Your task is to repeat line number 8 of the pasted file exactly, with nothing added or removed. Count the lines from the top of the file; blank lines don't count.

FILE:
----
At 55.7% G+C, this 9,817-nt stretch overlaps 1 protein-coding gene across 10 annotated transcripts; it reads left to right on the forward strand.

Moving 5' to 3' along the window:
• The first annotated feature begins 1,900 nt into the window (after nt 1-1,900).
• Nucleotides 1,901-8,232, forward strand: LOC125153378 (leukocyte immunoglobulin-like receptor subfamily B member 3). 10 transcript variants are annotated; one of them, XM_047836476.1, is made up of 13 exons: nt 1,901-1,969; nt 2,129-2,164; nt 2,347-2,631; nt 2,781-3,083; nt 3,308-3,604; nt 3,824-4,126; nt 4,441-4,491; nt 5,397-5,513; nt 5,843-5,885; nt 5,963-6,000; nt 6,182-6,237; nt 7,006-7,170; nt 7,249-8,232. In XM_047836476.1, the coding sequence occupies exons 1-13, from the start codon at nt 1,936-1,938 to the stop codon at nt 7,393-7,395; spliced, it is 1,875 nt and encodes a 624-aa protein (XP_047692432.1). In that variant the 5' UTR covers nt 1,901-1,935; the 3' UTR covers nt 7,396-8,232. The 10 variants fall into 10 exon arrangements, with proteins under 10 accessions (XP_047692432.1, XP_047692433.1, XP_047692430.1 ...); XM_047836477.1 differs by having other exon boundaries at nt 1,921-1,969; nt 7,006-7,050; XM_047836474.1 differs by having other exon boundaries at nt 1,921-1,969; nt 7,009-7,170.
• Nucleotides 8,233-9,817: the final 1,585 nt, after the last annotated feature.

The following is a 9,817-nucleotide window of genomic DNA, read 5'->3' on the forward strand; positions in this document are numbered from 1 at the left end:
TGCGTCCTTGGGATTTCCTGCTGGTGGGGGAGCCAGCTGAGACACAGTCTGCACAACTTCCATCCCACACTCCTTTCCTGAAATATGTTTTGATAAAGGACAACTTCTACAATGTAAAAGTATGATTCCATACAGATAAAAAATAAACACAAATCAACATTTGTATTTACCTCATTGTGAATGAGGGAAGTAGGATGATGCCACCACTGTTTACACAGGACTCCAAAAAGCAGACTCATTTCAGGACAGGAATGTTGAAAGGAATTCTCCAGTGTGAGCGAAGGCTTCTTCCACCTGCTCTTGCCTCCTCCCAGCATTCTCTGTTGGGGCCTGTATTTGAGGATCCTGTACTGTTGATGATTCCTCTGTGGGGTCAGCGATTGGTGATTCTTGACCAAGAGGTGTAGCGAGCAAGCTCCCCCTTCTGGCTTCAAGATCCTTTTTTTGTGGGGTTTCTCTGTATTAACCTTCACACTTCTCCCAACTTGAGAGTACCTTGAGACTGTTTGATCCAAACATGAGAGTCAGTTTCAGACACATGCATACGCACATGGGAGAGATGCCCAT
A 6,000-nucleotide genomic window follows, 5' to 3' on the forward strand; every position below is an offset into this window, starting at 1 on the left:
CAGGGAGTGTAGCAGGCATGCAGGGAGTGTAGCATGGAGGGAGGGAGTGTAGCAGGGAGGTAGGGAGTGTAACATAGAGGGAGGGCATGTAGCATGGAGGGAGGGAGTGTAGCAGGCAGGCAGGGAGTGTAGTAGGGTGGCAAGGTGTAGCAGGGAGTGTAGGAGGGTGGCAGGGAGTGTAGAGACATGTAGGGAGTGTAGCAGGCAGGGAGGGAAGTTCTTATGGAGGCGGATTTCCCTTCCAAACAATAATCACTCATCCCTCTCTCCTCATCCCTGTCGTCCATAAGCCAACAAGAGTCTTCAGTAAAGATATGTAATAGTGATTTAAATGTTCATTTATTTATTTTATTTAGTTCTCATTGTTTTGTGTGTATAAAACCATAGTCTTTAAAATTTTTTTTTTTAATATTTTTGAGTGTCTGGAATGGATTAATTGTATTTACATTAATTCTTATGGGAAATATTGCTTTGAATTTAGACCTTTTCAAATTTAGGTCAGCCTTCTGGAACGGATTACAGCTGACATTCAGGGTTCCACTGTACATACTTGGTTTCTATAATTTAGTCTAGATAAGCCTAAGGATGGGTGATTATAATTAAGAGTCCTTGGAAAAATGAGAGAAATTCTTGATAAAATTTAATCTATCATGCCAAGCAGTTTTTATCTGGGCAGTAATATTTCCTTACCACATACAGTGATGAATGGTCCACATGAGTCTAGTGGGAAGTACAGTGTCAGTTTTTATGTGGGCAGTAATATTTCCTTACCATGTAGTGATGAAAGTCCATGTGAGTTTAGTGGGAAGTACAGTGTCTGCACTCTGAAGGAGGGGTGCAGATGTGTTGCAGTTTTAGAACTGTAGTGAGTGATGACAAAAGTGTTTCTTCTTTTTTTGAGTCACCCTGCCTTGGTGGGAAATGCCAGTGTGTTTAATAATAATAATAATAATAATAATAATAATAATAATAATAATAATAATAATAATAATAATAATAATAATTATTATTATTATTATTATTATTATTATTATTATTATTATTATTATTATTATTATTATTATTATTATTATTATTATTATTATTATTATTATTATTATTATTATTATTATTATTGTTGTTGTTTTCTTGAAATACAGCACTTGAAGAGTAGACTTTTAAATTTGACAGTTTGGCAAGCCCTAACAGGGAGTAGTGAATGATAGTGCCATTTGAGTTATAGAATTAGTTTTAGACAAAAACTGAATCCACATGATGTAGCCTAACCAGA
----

A 6,000-nucleotide genomic window follows, 5' to 3' on the forward strand; every position below is an offset into this window, starting at 1 on the left: